NASHVILLE— NFIB State Director Jim Brown says a federal court’s decision upholding Tennessee’s right to use federal stimulus funds for state tax relief is a big victory for small businesses still recovering from the economic downturn caused by the COVID-19 pandemic.
“Last year, Tennessee was able to use federal relief funds to help small businesses avoid higher taxes, in particular unemployment taxes,” Brown said. “We’re pleased the court agreed that states should have the flexibility to establish tax policies that will help continue our post-pandemic economic recovery.”
In July, the NFIB Small Business Legal Centerfiled an amicus brief in the U.S. District Court for the Eastern District of Kentucky supporting Tennessee and Kentucky in their challenge to the provision of the American Rescue Plan Act of 2021 that sought to prevent states from using federal funds for state tax relief for small business owners. The court decided in the states’ favor on Friday, Sept. 24.
“The past 18 months have taken a tremendous toll on small businesses,” NFIB Kentucky State Director Tom Underwood said. “They can’t afford to pay high taxes. Kentucky needs the freedom to spend the money from the American Rescue Plan in a way that makes sense for Kentucky.”
Karen Harned, executive director of NFIB’s Small Business, said, “Congress intended the American Rescue Plan to relieve some of the financial pressure caused by the pandemic, but a provision that blocked states from using the relief funds to offset state tax cuts would have eroded state sovereignty and hurt local businesses.”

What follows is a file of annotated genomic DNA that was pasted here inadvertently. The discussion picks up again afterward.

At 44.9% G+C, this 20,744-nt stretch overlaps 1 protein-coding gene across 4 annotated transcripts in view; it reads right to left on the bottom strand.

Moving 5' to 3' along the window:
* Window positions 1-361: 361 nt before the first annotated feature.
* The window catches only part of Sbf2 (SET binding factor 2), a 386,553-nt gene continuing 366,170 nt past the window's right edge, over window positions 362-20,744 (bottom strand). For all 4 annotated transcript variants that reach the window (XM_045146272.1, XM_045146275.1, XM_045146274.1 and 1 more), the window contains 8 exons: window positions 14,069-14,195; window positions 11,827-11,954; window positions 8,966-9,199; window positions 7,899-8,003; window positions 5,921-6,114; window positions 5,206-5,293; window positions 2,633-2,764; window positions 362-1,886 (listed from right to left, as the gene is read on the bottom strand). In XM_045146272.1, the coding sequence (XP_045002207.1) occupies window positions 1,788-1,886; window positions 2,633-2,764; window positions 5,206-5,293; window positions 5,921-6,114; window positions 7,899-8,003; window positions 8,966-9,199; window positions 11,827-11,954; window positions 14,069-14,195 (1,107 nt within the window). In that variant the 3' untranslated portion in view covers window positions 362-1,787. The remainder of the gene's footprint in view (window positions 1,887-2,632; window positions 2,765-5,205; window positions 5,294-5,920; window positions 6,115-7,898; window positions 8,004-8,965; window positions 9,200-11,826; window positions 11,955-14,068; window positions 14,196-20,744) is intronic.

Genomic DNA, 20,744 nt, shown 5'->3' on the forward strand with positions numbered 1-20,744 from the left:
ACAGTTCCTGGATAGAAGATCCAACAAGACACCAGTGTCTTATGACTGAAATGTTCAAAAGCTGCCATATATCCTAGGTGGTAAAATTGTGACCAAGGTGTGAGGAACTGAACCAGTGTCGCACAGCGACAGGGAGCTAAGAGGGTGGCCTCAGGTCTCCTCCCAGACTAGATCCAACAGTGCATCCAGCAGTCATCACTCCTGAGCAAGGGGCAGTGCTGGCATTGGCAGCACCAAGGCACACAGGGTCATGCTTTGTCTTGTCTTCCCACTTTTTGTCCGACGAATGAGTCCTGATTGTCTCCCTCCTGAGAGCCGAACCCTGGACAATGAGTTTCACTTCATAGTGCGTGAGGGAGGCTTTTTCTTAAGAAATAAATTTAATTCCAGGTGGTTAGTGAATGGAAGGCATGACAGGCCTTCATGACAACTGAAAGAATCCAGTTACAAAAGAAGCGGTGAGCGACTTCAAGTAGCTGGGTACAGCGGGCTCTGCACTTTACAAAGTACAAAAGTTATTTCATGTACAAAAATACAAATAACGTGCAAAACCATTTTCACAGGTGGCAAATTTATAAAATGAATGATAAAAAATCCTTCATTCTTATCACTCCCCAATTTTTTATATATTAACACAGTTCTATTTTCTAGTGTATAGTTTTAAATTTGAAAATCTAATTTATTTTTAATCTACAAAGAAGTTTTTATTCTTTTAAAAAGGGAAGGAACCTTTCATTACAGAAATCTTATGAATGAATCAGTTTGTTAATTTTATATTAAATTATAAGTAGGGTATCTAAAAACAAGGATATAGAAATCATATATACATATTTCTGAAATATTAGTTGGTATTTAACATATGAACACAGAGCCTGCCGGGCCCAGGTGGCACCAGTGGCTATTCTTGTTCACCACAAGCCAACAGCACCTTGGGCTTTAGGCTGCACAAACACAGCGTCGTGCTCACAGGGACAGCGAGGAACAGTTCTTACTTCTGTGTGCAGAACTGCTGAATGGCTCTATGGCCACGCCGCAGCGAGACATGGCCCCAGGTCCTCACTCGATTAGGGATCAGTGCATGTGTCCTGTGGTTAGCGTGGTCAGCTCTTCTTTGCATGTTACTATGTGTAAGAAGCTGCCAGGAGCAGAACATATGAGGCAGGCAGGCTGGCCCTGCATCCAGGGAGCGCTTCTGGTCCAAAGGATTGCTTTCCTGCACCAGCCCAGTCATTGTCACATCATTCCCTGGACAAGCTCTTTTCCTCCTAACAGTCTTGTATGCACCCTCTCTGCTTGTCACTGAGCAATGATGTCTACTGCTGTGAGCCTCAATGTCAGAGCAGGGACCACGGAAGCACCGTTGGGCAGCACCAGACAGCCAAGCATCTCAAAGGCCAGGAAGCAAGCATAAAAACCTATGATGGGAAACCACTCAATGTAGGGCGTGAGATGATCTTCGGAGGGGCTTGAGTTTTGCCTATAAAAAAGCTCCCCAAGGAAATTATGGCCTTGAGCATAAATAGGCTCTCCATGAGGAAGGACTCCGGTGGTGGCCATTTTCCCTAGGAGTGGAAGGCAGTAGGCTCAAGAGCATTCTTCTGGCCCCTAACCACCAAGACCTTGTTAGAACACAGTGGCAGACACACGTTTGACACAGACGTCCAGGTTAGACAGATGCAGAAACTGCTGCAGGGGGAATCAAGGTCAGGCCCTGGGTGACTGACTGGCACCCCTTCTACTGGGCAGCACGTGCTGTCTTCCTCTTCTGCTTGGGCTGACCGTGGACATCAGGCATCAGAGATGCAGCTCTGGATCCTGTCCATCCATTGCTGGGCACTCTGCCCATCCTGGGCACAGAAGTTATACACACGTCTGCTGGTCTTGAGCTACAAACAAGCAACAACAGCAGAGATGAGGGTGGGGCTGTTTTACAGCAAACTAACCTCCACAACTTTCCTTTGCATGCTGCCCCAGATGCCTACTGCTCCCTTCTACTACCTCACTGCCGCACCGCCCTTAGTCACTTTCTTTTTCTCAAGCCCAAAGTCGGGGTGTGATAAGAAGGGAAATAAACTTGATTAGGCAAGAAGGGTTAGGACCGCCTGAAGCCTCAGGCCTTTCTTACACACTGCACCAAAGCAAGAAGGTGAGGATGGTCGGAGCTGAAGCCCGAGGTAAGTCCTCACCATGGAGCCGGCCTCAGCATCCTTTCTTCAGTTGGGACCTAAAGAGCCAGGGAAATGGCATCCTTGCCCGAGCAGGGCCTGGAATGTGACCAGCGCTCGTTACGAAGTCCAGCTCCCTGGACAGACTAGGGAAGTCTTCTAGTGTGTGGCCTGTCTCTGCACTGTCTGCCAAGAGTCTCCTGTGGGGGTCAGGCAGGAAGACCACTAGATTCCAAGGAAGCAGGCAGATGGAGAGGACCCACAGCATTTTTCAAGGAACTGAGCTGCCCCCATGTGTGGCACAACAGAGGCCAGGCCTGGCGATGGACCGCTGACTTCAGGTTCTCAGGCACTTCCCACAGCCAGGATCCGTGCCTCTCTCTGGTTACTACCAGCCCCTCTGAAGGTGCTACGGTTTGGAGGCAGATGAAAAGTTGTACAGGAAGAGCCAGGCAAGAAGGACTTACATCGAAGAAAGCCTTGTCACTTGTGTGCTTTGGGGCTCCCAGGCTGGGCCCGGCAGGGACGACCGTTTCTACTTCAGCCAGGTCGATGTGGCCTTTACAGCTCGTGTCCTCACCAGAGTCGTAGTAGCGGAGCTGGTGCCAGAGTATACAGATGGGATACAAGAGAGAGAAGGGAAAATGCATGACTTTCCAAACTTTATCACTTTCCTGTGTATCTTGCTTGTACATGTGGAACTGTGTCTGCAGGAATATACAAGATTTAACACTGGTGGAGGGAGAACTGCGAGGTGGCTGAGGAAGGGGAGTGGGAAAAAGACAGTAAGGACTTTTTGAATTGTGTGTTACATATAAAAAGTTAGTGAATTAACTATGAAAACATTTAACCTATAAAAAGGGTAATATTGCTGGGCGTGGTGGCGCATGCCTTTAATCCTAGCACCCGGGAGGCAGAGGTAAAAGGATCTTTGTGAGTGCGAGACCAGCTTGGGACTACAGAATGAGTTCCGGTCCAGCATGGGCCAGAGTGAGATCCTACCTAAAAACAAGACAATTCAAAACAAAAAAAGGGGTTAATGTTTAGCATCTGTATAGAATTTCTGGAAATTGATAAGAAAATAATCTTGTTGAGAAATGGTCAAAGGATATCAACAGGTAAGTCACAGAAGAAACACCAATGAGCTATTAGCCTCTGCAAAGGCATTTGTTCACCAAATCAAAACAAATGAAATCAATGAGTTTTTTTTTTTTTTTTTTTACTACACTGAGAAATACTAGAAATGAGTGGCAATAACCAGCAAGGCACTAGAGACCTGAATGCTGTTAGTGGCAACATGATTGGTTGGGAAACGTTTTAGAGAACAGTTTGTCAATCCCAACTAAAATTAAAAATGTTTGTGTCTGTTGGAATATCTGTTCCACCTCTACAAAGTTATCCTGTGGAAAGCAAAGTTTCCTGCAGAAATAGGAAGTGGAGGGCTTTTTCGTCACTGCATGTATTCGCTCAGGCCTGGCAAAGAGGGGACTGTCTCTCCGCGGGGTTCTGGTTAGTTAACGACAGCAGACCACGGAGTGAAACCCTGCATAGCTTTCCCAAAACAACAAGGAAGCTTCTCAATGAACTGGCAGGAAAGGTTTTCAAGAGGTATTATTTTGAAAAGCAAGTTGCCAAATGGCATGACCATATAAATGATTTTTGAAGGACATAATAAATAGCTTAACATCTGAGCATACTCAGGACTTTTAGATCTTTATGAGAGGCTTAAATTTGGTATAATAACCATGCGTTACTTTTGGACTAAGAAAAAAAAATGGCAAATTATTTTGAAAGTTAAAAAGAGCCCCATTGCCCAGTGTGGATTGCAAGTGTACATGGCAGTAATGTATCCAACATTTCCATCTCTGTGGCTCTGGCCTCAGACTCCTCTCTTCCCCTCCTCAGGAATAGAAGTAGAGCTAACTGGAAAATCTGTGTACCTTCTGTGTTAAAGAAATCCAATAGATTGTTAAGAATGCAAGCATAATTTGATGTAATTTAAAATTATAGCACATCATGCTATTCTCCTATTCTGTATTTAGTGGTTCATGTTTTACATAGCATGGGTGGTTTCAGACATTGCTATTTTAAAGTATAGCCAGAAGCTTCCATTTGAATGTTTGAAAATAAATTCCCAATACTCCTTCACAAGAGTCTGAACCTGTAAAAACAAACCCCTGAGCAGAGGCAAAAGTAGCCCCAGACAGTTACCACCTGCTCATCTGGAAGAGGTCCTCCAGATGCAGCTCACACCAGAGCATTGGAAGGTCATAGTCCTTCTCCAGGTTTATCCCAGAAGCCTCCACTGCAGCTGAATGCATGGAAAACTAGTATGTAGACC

Earlier, Kentucky and Tennessee filed a lawsuit challenging the provision of the American Rescue Plan (ARP) Act that prevents states from using the funds they receive from the law to offset tax cuts.
The American Rescue Plan Act of 2021 made funds available to states if and only if states agree to not pass any laws or take any administrative actions that decrease their net revenue, whether that decrease comes through tax credits, rebates, reductions in tax credits, or new or expanded deductions. In its amicus brief, NFIB urged the court to block this unprecedented tax mandate and grant the states’ motion for a preliminary injunction.
The NFIB Small Business Legal Center protects the rights of small business owners in the nation’s courts. NFIB is currently active in over 40 cases in federal and state courts across the country and in the U.S. Supreme Court.
For more than 75 years, NFIB has been the voice of small business, advocating on behalf of America’s small and independent business owners, both in Washington, D.C., and in all 50 state capitals. NFIB is nonprofit, nonpartisan and member driven. Since our founding in 1943, NFIB has been exclusively dedicated to small and independent businesses and remains so today. For more information, please visit www.NFIB.com.